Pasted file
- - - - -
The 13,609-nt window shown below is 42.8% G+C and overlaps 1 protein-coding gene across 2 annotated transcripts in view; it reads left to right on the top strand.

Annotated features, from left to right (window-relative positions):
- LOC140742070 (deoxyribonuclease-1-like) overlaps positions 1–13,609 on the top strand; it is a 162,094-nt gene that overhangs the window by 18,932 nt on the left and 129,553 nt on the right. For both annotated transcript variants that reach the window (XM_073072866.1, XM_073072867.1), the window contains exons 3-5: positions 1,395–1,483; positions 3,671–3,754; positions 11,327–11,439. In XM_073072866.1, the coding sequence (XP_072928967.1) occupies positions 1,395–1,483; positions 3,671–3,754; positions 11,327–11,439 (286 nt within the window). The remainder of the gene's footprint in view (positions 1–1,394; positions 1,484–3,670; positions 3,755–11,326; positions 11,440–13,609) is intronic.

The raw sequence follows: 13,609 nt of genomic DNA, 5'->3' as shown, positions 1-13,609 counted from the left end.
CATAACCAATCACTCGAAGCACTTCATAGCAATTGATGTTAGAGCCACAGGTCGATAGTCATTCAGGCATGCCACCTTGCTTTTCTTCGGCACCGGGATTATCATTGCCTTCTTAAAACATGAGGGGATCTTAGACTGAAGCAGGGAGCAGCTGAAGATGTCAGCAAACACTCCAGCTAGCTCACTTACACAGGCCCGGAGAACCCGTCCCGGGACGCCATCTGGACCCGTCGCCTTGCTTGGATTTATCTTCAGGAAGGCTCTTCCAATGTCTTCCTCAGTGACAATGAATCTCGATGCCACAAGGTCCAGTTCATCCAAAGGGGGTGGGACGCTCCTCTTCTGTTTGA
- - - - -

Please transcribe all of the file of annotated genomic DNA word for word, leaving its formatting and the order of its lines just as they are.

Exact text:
The 13,609-nt window shown below is 42.8% G+C and overlaps 1 protein-coding gene across 2 annotated transcripts in view; it reads left to right on the top strand.

Annotated features, from left to right (window-relative positions):
- LOC140742070 (deoxyribonuclease-1-like) overlaps positions 1–13,609 on the top strand; it is a 162,094-nt gene that overhangs the window by 18,932 nt on the left and 129,553 nt on the right. For both annotated transcript variants that reach the window (XM_073072866.1, XM_073072867.1), the window contains exons 3-5: positions 1,395–1,483; positions 3,671–3,754; positions 11,327–11,439. In XM_073072866.1, the coding sequence (XP_072928967.1) occupies positions 1,395–1,483; positions 3,671–3,754; positions 11,327–11,439 (286 nt within the window). The remainder of the gene's footprint in view (positions 1–1,394; positions 1,484–3,670; positions 3,755–11,326; positions 11,440–13,609) is intronic.

The raw sequence follows: 13,609 nt of genomic DNA, 5'->3' as shown, positions 1-13,609 counted from the left end.
CATAACCAATCACTCGAAGCACTTCATAGCAATTGATGTTAGAGCCACAGGTCGATAGTCATTCAGGCATGCCACCTTGCTTTTCTTCGGCACCGGGATTATCATTGCCTTCTTAAAACATGAGGGGATCTTAGACTGAAGCAGGGAGCAGCTGAAGATGTCAGCAAACACTCCAGCTAGCTCACTTACACAGGCCCGGAGAACCCGTCCCGGGACGCCATCTGGACCCGTCGCCTTGCTTGGATTTATCTTCAGGAAGGCTCTTCCAATGTCTTCCTCAGTGACAATGAATCTCGATGCCACAAGGTCCAGTTCATCCAAAGGGGGTGGGACGCTCCTCTTCTGTTTGA